Basket-case network news producer Jane Craig falls for new reporter Tom Grunnick, a pretty boy who represents the trend towards entertainment news she despises. Aaron Altman, a talented but plain correspondent, carries an unrequited torch for Jane. Sparks fly between the three as the network prepares for big changes, and both the news and Jane must decide between style and substance.Written by
Scott Renshaw <email@example.com>
William Hurt and Holly Hunter share the same birth date of March 20. Hurt was born in 1950, and Hunter was born in 1958. Both have won Academy Awards. See more »
During the special report, towards the end there is a close up of the air monitor and the New York satellite return monitor. Both monitors are in perfect synchronization. If the satellite return was indeed a true satellite return (and probably analog at the time) there would have been at least a 1 1/2 to 2 second delay due to the latency of transmitting and receiving the satellite feed. Odds are most DC bureaus were connected to New York via AT&T longlines as fiber wasn't really in vogue at the time. See more »
The pointers were great, I'll study the tape.
Just remember that you're not just reading the news, you're narrating it. Everybody has to sell a little. You're selling them this idea of you, you know, you're sort of saying, trust me I'm, um, credible. So when you feel yourself just reading, stop! Start selling a little.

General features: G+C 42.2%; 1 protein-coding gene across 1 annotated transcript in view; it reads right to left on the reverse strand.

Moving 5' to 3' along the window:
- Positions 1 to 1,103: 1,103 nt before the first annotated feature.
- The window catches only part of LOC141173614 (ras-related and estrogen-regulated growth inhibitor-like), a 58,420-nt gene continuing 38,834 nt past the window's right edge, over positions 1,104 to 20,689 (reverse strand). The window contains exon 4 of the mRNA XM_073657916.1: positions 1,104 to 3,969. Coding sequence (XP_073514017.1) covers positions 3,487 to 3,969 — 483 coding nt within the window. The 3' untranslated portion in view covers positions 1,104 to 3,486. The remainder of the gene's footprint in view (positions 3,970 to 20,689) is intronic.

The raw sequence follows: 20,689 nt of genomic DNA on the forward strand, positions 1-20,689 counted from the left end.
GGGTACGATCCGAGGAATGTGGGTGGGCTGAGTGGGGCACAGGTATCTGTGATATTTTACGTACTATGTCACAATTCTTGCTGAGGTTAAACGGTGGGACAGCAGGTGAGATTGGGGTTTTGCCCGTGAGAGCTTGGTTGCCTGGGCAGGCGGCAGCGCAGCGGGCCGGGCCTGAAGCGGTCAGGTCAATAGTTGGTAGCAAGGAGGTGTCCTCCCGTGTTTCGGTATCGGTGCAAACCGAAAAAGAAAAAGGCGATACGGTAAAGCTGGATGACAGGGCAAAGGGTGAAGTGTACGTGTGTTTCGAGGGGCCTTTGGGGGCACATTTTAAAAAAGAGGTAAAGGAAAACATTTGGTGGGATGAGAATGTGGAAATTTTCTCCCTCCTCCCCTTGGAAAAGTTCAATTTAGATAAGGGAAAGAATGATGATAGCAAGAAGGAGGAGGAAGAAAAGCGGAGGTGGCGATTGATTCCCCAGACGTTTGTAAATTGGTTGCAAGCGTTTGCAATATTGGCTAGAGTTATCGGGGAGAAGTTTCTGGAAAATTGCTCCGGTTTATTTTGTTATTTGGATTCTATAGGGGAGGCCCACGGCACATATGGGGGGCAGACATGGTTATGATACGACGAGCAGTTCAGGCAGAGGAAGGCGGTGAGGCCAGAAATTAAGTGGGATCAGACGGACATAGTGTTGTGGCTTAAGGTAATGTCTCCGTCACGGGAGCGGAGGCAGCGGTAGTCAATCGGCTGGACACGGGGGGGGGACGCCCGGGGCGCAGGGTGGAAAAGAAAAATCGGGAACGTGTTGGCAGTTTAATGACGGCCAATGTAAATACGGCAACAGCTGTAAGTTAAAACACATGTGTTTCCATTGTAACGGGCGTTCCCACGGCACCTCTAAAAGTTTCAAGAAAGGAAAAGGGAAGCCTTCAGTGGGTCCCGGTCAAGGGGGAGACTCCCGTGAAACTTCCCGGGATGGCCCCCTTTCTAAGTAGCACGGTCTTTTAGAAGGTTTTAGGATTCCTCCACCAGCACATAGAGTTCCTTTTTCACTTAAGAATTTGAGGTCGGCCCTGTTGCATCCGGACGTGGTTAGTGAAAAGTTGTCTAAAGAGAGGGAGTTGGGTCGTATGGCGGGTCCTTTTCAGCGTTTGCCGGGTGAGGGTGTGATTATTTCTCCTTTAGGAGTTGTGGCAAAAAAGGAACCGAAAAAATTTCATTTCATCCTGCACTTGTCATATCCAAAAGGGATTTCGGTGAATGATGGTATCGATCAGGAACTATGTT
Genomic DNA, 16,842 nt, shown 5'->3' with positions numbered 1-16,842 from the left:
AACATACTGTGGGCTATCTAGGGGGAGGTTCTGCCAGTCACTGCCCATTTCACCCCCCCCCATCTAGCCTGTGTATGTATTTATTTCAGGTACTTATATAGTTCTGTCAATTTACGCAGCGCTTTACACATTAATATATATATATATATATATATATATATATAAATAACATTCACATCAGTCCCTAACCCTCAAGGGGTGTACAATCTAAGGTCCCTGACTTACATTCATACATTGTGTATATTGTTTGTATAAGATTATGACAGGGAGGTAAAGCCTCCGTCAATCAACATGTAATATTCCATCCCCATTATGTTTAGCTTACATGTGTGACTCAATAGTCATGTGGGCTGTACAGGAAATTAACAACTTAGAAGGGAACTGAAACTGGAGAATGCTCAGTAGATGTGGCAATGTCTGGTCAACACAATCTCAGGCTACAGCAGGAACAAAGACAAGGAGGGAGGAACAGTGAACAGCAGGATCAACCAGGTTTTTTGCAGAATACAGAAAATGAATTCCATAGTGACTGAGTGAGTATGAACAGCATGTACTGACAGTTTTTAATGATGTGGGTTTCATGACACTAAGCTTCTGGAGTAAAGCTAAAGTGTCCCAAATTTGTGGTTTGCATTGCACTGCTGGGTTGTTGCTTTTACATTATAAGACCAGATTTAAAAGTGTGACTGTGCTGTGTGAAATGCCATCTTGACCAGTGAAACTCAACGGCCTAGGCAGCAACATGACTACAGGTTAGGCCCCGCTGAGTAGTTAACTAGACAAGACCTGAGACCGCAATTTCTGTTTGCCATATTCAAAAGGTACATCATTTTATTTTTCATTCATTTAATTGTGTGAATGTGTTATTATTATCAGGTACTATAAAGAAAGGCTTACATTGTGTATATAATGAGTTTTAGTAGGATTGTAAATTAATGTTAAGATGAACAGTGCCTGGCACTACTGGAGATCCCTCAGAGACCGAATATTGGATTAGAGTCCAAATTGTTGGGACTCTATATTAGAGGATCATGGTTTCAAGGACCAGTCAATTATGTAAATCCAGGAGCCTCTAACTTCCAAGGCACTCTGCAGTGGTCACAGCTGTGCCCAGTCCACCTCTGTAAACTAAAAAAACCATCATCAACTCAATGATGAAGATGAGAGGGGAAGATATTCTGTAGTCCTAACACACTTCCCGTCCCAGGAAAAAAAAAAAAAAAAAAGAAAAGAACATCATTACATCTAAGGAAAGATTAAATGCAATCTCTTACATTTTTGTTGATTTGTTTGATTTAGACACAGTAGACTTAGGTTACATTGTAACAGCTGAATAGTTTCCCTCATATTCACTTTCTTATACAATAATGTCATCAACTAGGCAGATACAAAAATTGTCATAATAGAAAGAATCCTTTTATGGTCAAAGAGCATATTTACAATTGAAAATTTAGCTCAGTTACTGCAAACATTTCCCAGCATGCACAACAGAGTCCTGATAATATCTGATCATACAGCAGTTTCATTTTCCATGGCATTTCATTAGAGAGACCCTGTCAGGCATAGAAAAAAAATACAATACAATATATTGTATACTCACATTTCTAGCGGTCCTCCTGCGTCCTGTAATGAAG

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Albert Brooks' singing of "L'Edition Speciale" from the film also briefly appears in the end credits. See more »
BROADCAST NEWS marks the first time I saw Holly Hunter and I was mesmerized at her focus, quickness, passion, and finally her eccentric prettiness and sex appeal. The movie is hers from start to finish, and makes the 'love triangle' subplot almost unnecessary. She's so smart in the film (a rarity for a lead female) that you almost think if her only romantic choices are William Hurt's style-but-no-substance anchor or Albert Brooks's neurotic but intellectually arrogant reporter, she'd be better off with Robert Prosky. Though I can best relate to Albert Brooks (the guy who loves the smart, alluring girl who only sees him as a 'brother'), he still ticked me off a bit. My favorite scene in the film is him pouring his heart out to Hunter on a front porch confessing his love, then taking her by surprise and kissing her romantically (the only time he gets the chance). When he goes petulant later in the story, it's a bit hard to take. Fortunately, the James Brooks script and direction are a joy throughout, culminating in two perfect scenes: one with Joan Cusack unraveling seconds before a tape feed, and a marvelous 360 (?) pan thru the studio showing a live news feed from producer to anchor in one shot.
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